Home      ARTICLE: CHINESE + INFLUENCE
Email a Page to a FriendPrint this pageAdd to Favorite
YOU ARE  HERE: HOME::  ARTICLES:: > >CHINESE + INFLUENCE

CHINESE, MANCHURIAN, KOREAN ARSENALS & PRIVATE INDUSTRIAL PRODUCERS OF AUTOMATIC WEAPONS 1900-1945

BY

WILLIAM M.P. EASTERLY

 

With similar cultures, Japan and China both shared and conflicted thru history.  Their relationship would eventually deteriorate into direct wars changing their neighbor status through World War II and beyond.  Japan’s aggression and territorial expansion emanated into the Sino-Japanese War, preceded by their penetration into Korean territories and the intended annexation of the Ryukyu Islands in 1879.  Manchuria turned into a puppet of the Japanese empire when Japan overran the country in 1932 under the establishment of the Kwantung Army, and declaring Manchuria as the state of Manchukuo.

 

Through these conflicts and eventual war with Russia, the Japanese expansion and occupation of neighboring countries developed the necessity to control captured armaments of manufacturing arsenals and private sub-industries.  As a result of these events and with the Japanese military services utilizing a variety of automatic weapons produced within these countries deems it appropriate to identify them in the relationship.

 

CHINA, through its Warlord control periods, civil wars, and defense of invaders had accumulated a vast amount of ordnance arsenals throughout the country.  In 1932 a yearbook was produced on the country’s general political, and economic status.  One of the chapters was devoted to the condition of its Army and Navy forces outlining arms, uniforms and equipment.  The section on arms provided a summary of Chinese arsenals listed as follows:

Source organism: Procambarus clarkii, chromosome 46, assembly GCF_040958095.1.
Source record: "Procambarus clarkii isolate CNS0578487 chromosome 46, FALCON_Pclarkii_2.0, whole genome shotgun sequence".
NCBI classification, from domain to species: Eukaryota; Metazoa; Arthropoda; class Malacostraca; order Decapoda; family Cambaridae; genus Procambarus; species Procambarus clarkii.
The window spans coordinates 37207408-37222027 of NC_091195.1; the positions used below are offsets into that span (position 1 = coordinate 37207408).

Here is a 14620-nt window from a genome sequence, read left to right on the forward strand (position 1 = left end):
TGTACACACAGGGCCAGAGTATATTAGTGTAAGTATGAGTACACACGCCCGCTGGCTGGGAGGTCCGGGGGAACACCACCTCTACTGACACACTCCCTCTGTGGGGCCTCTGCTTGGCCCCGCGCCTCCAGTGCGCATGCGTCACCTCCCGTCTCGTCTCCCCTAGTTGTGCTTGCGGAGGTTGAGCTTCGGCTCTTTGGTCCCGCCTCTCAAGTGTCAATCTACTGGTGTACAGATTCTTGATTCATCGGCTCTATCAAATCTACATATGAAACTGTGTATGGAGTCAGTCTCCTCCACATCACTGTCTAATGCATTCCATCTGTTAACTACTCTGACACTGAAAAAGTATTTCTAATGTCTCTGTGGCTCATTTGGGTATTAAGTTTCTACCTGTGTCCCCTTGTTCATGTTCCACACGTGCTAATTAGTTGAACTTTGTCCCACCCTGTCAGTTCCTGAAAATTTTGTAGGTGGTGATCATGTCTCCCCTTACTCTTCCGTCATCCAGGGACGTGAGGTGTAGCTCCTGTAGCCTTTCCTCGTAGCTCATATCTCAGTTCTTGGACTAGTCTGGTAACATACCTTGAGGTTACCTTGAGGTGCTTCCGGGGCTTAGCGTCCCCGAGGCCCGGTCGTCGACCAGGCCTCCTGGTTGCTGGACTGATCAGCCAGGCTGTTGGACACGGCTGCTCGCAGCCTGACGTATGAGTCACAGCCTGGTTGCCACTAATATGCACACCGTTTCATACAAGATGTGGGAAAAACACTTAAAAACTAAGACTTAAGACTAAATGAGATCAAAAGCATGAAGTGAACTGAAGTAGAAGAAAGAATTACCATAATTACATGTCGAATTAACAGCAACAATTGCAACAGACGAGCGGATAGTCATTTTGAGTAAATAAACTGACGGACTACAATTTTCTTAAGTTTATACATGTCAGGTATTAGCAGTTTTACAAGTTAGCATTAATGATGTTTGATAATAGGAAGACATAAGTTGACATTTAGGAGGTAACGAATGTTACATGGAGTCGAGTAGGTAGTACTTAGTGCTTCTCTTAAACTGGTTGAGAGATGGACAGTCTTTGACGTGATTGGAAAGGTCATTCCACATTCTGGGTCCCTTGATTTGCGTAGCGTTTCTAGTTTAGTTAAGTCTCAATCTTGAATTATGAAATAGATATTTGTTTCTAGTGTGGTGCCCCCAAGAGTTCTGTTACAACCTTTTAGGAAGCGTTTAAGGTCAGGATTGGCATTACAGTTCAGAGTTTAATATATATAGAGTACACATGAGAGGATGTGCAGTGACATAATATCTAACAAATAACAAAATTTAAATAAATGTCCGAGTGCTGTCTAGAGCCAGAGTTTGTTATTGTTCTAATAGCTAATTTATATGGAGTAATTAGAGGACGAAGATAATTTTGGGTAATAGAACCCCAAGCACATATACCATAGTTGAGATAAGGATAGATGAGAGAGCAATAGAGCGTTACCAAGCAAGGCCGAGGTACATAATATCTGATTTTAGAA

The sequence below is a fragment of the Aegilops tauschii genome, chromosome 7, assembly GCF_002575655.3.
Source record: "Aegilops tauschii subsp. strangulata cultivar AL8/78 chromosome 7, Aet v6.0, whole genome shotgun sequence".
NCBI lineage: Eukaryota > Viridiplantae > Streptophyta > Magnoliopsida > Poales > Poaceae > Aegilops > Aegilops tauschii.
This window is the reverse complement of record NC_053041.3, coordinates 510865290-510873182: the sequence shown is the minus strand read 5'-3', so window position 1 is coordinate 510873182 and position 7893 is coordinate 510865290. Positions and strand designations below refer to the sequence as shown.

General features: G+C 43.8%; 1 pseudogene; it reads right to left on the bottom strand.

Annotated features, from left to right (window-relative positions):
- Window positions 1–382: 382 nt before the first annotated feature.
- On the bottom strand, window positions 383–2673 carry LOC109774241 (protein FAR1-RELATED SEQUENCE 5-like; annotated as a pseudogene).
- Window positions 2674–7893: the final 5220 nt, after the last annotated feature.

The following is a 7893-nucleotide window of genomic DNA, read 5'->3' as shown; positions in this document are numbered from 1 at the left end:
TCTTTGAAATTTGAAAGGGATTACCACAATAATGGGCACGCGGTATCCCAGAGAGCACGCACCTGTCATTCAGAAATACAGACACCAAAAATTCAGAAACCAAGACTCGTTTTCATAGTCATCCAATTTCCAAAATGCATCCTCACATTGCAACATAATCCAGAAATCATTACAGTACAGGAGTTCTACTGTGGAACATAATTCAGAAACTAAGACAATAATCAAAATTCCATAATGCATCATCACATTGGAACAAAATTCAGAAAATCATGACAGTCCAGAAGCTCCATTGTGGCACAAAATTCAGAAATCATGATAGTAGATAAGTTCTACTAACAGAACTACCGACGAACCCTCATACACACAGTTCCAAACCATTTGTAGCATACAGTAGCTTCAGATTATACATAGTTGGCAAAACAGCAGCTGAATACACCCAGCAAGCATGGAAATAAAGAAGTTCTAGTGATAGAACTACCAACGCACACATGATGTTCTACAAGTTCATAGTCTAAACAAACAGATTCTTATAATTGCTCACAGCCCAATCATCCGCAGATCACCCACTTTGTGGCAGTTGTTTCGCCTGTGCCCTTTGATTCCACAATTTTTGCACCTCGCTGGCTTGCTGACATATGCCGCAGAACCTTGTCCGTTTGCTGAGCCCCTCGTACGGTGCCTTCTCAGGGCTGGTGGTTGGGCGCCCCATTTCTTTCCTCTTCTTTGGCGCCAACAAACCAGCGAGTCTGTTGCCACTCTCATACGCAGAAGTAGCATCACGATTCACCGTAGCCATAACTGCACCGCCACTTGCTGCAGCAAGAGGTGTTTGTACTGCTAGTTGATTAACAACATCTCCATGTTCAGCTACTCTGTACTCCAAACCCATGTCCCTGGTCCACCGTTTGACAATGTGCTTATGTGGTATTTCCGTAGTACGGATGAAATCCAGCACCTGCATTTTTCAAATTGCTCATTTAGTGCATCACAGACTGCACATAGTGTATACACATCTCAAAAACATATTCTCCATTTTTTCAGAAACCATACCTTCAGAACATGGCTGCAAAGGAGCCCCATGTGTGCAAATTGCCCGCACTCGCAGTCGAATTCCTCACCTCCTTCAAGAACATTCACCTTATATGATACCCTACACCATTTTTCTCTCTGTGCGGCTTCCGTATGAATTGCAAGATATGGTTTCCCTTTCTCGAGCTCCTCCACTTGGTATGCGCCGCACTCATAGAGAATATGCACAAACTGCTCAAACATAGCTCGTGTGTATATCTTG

NOTE:  This listing pertains to those arsenals and industries involved in the specific manufacture and/or repair of automatic weapons and associated ammunition  [and may have also been involved in other small arms ordnance production].

 

CANTON Arsenal:  Canton, China.  One of the 5 largest arsenals for small arms production in the 1920’s, it’s 1930’s production capacity for small arms ordnance was 8, [Vickers], machine guns and 700,000 ammunition cartridges per month.

 

CHENGTU Arsenal:  Chengtu, capital of Szchwan Province.  Manufacturers of small arms ordnance including machine guns and ammunition.

 

FOOCHOW NAVAL Arsenal: Foochow [Minhow], capital of Fukien Province.  Navy’s largest arsenal producing 10 water cooled Maxim machine guns per day.

 

HANYANG Arsenal: Hupeh Province, North China. Manufacturing 100 Mauser pistols daily, and 50 Browning water cooled machine guns per month.

 

HANGCHOW Arsenal: Hangchow, capital of Chekiang Province.  Specializing in repair work, which included machine guns.  Production of small arms ammunition was 200,000 cartridges per day.

 

KAIFENG Arsenal:  Kaifeng, capital of Honan Province. Manufacturer of small arms ordnance including machine guns and their repair.  Small arms ammunition production was 50,000 daily.

 

KIANGNAN Arsenal:  Shanghai, produced 50 browning water cooled machine guns per month and their repairs.  Also manufactured 170,000 rifle and pistol ammunition cartridges per day.  The arsenal was dismantled in March 1932 and machinery relocated to the Hangehow Arsenal.